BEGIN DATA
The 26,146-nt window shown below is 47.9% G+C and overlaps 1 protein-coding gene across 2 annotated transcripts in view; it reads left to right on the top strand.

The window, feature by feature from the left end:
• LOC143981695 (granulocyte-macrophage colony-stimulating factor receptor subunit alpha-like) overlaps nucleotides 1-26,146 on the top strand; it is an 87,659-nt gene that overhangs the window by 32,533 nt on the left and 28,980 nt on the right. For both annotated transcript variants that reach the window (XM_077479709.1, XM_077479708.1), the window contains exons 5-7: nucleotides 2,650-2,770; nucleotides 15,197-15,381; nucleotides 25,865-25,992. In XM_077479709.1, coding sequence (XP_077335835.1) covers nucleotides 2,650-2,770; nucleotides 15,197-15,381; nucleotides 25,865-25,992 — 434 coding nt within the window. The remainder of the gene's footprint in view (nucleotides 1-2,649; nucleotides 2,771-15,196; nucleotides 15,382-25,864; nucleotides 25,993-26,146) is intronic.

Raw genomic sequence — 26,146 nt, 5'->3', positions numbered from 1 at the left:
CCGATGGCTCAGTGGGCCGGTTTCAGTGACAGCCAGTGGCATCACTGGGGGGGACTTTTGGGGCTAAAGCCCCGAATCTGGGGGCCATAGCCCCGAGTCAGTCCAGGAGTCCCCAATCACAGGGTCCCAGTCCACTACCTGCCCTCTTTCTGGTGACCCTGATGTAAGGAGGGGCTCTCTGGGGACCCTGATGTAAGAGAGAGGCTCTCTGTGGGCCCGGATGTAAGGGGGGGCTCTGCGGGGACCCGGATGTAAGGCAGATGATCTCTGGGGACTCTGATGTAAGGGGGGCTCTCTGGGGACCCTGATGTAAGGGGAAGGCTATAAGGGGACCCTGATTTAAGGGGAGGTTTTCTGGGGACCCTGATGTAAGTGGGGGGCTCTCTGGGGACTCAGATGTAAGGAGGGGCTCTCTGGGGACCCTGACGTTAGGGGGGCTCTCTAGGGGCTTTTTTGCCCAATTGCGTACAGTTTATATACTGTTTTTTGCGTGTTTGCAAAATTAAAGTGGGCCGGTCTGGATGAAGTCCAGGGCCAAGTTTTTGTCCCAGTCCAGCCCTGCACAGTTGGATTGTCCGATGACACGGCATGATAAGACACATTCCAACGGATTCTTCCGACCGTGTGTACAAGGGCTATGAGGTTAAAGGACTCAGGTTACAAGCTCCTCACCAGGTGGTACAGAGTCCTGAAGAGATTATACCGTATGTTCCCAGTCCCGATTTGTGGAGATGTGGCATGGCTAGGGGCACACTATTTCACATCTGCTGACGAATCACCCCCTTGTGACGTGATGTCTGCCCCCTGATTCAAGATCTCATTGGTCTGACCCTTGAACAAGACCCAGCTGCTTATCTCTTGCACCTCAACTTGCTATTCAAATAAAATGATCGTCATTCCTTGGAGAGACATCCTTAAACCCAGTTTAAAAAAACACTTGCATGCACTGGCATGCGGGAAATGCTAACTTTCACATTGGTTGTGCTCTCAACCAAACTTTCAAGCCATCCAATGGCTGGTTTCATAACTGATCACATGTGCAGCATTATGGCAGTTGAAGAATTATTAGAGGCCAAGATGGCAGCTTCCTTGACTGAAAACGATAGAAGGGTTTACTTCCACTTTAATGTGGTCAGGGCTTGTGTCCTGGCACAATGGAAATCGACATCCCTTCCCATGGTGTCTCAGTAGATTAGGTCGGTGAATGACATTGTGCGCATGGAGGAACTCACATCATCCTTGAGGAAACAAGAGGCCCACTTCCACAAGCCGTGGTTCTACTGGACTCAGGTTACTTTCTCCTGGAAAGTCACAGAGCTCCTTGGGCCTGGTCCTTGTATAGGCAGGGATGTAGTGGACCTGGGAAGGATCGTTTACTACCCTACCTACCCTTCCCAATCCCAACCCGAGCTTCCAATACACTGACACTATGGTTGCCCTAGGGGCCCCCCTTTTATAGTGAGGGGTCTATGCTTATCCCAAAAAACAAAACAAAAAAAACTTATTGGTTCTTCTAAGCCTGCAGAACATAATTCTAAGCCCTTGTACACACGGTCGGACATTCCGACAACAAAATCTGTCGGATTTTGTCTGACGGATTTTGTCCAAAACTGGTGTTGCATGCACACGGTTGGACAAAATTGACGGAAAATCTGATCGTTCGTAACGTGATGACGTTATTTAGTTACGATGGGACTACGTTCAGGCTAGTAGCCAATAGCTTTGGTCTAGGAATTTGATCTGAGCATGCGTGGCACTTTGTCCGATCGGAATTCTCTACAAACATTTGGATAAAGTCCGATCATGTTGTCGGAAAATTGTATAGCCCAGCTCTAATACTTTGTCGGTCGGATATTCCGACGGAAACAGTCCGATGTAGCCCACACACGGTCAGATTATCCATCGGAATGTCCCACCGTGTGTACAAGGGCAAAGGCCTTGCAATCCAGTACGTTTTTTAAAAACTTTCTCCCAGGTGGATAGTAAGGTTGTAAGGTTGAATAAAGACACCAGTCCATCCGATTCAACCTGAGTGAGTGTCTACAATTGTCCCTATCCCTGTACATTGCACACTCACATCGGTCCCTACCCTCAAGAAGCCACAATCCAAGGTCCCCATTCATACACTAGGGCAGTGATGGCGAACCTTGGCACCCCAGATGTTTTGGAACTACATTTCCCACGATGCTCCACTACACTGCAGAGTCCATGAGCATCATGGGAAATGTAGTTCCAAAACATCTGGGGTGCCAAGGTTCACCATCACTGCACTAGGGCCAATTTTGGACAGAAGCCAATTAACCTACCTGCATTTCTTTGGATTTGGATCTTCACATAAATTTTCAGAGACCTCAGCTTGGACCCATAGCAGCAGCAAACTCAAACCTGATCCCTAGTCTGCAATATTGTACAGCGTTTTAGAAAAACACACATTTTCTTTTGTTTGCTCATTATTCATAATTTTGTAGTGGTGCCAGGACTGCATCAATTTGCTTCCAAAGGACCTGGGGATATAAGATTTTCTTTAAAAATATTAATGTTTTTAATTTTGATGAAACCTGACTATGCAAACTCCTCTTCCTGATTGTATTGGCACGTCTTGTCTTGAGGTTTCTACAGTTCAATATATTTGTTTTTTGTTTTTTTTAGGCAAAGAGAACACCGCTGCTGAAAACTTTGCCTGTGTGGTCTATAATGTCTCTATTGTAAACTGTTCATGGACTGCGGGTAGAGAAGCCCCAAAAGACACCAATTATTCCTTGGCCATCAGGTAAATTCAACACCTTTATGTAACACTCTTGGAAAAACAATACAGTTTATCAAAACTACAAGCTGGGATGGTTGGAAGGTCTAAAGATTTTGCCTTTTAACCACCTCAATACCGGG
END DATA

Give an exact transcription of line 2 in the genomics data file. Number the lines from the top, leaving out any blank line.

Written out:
The window, feature by feature from the left end: